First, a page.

Digital Gaming and Interactive Technologies for Neurological Care Centres
This PhD project focuses on the potential of digital gaming to improve the wellbeing of people within neurological care facilities and is supported by staff and residents at Sue Ryder Holme Hall Neurological Care Home. It will also investigate interactive technologies to support gaming and recreational therapy in these environments.
Previous research findings suggest that digital games can improve and support wellbeing. At present, however there are few guidelines or resources available to help guide staff at such centres to procure the most suitable technologies to support digital gaming. Particularly as neurological conditions can vary widely in terms of both cognitive and physical symptoms, it can be problematic in choosing suitable equipment and games on a limited budget. The aims of the research are to assess the benefits of games to those in care, to provide guidelines to support technology procurement in care centres, and to contribute to the current knowledge of inclusive design for digital game development.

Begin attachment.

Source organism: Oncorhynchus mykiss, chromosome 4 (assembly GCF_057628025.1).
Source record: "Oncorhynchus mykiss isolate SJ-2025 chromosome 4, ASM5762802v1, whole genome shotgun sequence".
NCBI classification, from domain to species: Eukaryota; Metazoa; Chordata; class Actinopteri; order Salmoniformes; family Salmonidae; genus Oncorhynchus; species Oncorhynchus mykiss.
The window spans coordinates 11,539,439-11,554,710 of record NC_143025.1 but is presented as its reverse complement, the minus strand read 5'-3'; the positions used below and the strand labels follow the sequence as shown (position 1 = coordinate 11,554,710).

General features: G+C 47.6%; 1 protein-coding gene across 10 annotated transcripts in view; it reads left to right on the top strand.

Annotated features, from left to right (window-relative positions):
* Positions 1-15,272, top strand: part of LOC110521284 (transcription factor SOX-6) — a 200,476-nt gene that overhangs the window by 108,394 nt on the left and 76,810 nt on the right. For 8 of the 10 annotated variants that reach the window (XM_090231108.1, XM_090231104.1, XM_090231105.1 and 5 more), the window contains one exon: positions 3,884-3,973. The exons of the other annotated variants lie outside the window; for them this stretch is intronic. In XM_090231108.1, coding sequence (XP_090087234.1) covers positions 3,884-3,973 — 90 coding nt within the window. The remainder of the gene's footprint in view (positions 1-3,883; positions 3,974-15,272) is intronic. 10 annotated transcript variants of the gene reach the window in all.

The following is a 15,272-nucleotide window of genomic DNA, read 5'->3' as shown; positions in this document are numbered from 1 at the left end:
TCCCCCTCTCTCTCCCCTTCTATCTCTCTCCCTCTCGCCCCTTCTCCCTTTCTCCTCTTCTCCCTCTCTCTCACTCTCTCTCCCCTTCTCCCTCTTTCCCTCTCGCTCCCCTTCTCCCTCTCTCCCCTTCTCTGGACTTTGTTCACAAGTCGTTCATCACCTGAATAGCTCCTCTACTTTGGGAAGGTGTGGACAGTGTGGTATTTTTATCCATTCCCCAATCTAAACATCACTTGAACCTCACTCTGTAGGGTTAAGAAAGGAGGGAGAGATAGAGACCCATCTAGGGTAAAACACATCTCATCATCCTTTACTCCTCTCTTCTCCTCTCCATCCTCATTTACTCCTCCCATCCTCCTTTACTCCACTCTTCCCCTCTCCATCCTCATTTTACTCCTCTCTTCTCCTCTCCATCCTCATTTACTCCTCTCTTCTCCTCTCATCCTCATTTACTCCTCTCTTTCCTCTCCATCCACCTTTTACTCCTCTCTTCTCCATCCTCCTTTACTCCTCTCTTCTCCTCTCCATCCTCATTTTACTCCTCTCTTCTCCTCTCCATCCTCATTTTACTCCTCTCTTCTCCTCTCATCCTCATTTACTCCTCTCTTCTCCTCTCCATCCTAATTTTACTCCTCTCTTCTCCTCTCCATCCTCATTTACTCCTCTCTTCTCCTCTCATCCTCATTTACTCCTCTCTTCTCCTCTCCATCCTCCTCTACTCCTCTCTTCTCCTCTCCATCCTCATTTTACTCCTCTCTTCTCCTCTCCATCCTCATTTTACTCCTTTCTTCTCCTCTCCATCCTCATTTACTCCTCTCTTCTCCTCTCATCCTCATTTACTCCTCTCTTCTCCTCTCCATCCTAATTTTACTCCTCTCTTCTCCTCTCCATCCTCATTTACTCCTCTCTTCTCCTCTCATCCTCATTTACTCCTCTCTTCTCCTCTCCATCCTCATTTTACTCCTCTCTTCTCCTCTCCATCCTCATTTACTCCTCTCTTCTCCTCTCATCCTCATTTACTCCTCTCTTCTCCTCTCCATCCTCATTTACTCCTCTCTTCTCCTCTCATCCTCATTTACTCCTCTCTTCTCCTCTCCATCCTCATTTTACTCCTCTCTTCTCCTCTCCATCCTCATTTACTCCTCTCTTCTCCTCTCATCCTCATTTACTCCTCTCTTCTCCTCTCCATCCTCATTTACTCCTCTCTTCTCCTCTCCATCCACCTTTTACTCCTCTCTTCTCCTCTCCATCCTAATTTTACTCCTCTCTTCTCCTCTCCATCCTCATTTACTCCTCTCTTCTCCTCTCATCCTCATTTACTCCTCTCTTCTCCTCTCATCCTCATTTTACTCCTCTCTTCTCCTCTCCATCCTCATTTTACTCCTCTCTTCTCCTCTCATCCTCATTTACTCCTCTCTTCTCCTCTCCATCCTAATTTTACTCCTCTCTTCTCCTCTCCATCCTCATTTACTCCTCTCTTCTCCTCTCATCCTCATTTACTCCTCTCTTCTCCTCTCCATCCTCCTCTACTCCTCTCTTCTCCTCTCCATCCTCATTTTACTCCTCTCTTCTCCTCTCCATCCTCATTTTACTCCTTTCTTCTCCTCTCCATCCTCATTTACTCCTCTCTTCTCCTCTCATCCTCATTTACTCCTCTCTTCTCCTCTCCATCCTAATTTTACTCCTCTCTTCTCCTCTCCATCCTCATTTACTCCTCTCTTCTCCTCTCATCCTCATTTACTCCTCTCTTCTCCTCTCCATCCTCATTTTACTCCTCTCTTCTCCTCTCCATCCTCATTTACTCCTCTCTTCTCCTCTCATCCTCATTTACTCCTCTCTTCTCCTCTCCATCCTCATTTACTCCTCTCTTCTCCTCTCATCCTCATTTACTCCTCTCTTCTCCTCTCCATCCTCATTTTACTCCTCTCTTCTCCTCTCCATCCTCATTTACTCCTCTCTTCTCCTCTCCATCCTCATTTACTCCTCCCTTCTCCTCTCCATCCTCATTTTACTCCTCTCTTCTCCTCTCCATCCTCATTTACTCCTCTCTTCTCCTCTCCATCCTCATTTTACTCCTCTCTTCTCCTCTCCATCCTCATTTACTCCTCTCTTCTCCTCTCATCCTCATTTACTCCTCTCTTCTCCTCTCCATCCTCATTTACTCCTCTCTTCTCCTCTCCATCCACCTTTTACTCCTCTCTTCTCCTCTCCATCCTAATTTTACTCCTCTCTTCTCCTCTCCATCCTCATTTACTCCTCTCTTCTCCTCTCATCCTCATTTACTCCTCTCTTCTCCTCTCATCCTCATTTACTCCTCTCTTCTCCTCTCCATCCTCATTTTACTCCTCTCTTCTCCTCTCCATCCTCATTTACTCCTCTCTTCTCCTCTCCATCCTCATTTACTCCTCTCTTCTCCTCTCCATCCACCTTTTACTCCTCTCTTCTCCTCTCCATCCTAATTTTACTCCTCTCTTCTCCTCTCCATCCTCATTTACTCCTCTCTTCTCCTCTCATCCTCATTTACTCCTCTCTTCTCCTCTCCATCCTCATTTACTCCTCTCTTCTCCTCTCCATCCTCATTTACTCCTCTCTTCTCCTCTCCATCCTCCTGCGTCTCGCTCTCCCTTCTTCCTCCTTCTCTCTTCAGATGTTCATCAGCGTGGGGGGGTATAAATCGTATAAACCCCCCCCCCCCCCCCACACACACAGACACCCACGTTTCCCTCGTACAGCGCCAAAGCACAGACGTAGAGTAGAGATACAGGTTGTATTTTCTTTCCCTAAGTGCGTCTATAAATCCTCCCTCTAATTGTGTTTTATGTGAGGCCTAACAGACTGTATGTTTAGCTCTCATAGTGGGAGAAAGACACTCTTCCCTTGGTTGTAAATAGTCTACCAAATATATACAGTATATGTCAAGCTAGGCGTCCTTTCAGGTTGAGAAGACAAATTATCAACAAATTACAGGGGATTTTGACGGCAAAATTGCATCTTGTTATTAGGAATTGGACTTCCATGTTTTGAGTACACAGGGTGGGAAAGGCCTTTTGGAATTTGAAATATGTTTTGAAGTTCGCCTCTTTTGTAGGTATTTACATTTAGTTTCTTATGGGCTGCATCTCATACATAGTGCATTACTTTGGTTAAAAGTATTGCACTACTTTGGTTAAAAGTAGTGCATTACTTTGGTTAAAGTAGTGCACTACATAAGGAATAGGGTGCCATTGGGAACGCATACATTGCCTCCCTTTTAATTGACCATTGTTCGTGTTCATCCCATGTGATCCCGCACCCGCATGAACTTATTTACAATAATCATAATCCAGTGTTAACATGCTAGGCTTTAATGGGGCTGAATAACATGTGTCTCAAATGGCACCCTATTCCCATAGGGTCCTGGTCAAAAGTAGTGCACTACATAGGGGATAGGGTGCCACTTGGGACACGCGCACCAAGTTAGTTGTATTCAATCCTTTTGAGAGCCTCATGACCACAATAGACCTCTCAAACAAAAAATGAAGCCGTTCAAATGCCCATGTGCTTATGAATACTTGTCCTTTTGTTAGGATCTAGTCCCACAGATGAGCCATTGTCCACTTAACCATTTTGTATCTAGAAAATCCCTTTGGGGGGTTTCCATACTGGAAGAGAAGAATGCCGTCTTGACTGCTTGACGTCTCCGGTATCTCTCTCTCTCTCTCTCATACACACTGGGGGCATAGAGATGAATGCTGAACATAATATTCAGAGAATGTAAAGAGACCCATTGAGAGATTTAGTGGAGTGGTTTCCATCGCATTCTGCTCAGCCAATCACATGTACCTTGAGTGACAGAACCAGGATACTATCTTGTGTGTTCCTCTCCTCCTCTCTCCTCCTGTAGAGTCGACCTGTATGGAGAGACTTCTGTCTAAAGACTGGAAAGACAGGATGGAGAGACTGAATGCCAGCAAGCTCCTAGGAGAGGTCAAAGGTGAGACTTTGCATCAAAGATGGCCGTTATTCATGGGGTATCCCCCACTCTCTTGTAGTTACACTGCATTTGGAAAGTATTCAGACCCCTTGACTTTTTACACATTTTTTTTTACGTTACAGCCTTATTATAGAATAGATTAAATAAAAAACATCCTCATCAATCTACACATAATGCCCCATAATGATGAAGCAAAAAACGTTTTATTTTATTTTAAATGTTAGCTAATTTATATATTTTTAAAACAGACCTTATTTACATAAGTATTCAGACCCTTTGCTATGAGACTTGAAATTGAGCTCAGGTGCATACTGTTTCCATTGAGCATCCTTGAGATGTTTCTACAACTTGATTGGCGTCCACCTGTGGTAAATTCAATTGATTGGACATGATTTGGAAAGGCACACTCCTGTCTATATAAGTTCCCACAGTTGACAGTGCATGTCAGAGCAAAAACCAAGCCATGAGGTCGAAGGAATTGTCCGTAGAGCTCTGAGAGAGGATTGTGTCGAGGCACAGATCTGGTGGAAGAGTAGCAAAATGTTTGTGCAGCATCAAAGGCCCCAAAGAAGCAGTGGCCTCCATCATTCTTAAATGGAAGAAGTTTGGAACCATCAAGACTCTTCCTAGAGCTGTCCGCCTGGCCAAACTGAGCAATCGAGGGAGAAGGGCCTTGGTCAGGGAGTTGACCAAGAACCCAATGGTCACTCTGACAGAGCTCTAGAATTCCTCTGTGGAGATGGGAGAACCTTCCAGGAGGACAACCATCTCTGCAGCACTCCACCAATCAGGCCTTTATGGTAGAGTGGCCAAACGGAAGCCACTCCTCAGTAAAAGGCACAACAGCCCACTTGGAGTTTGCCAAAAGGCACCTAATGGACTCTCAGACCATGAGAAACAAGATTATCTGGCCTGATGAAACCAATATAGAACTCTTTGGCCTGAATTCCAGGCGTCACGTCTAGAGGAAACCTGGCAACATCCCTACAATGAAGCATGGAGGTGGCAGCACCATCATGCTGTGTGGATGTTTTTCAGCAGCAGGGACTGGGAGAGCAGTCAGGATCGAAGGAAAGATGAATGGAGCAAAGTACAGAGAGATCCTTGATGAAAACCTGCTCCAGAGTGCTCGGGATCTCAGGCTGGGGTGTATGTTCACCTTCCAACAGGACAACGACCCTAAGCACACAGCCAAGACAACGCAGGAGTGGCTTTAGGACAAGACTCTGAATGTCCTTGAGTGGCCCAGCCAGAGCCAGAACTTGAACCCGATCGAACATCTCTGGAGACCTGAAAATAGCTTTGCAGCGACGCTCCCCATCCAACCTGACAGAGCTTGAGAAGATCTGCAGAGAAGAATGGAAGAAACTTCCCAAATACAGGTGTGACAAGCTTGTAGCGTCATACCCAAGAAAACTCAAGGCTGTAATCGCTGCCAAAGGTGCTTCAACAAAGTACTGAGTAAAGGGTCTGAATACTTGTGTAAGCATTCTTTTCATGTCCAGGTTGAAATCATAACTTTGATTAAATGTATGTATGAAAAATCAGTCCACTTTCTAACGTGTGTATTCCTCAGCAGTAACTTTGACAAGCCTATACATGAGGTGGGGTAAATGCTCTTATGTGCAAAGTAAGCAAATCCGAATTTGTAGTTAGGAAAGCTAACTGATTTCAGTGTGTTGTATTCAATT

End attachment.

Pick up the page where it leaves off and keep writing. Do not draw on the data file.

Jen is lifelong gamer with a multidisciplinary background. She is interested in a wide range of aspects relating to gaming, such as psychology, design, media and more specifically, use of games to understand human behaviour. She has experience in media technology, psychology, environmental science and designing and developing small games using Unity. She is keen to broaden her skill set within the remit of the IGGI PhD to support her research into player experience. She is also a volunteer at a Sue Ryder Neurological Care Home, supporting gaming and recreational therapy activities.
Home institution: York
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